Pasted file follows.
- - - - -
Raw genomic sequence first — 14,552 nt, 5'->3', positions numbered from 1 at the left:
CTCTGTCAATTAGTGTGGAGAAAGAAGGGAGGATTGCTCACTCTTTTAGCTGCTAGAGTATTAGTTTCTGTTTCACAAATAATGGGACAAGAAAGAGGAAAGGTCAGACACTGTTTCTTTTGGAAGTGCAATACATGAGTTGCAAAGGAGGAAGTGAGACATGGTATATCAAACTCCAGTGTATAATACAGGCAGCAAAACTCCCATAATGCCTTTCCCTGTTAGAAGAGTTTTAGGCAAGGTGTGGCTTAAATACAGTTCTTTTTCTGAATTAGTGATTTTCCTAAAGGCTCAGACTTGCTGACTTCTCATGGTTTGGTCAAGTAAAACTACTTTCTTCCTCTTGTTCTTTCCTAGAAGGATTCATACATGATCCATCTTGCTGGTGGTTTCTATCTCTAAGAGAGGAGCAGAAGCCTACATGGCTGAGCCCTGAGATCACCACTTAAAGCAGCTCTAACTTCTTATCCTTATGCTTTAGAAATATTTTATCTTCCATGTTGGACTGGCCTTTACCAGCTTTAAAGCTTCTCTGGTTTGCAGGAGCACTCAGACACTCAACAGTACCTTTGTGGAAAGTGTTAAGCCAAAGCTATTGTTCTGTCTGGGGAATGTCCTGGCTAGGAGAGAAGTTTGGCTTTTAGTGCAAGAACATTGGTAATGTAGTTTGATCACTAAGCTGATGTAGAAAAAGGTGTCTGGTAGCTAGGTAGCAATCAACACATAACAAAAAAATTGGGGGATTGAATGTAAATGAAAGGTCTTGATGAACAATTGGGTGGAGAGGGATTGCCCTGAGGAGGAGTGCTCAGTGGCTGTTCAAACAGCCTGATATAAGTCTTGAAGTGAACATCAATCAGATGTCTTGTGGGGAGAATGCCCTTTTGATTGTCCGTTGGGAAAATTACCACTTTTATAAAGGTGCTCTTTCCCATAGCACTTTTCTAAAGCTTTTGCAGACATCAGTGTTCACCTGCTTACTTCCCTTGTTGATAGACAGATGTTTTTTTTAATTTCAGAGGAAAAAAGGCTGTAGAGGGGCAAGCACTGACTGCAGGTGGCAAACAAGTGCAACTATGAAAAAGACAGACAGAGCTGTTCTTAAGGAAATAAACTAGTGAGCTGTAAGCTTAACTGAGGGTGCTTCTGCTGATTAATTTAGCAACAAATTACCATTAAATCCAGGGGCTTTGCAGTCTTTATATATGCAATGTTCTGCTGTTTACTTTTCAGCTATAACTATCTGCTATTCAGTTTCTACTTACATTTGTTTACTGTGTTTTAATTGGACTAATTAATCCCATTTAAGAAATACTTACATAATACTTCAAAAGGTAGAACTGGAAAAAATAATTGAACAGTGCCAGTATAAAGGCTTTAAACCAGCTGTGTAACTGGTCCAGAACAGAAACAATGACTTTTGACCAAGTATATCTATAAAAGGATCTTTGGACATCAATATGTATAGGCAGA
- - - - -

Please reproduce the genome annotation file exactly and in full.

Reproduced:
Raw genomic sequence first — 14,552 nt, 5'->3', positions numbered from 1 at the left:
CTCTGTCAATTAGTGTGGAGAAAGAAGGGAGGATTGCTCACTCTTTTAGCTGCTAGAGTATTAGTTTCTGTTTCACAAATAATGGGACAAGAAAGAGGAAAGGTCAGACACTGTTTCTTTTGGAAGTGCAATACATGAGTTGCAAAGGAGGAAGTGAGACATGGTATATCAAACTCCAGTGTATAATACAGGCAGCAAAACTCCCATAATGCCTTTCCCTGTTAGAAGAGTTTTAGGCAAGGTGTGGCTTAAATACAGTTCTTTTTCTGAATTAGTGATTTTCCTAAAGGCTCAGACTTGCTGACTTCTCATGGTTTGGTCAAGTAAAACTACTTTCTTCCTCTTGTTCTTTCCTAGAAGGATTCATACATGATCCATCTTGCTGGTGGTTTCTATCTCTAAGAGAGGAGCAGAAGCCTACATGGCTGAGCCCTGAGATCACCACTTAAAGCAGCTCTAACTTCTTATCCTTATGCTTTAGAAATATTTTATCTTCCATGTTGGACTGGCCTTTACCAGCTTTAAAGCTTCTCTGGTTTGCAGGAGCACTCAGACACTCAACAGTACCTTTGTGGAAAGTGTTAAGCCAAAGCTATTGTTCTGTCTGGGGAATGTCCTGGCTAGGAGAGAAGTTTGGCTTTTAGTGCAAGAACATTGGTAATGTAGTTTGATCACTAAGCTGATGTAGAAAAAGGTGTCTGGTAGCTAGGTAGCAATCAACACATAACAAAAAAATTGGGGGATTGAATGTAAATGAAAGGTCTTGATGAACAATTGGGTGGAGAGGGATTGCCCTGAGGAGGAGTGCTCAGTGGCTGTTCAAACAGCCTGATATAAGTCTTGAAGTGAACATCAATCAGATGTCTTGTGGGGAGAATGCCCTTTTGATTGTCCGTTGGGAAAATTACCACTTTTATAAAGGTGCTCTTTCCCATAGCACTTTTCTAAAGCTTTTGCAGACATCAGTGTTCACCTGCTTACTTCCCTTGTTGATAGACAGATGTTTTTTTTAATTTCAGAGGAAAAAAGGCTGTAGAGGGGCAAGCACTGACTGCAGGTGGCAAACAAGTGCAACTATGAAAAAGACAGACAGAGCTGTTCTTAAGGAAATAAACTAGTGAGCTGTAAGCTTAACTGAGGGTGCTTCTGCTGATTAATTTAGCAACAAATTACCATTAAATCCAGGGGCTTTGCAGTCTTTATATATGCAATGTTCTGCTGTTTACTTTTCAGCTATAACTATCTGCTATTCAGTTTCTACTTACATTTGTTTACTGTGTTTTAATTGGACTAATTAATCCCATTTAAGAAATACTTACATAATACTTCAAAAGGTAGAACTGGAAAAAATAATTGAACAGTGCCAGTATAAAGGCTTTAAACCAGCTGTGTAACTGGTCCAGAACAGAAACAATGACTTTTGACCAAGTATATCTATAAAAGGATCTTTGGACATCAATATGTATAGGCAGA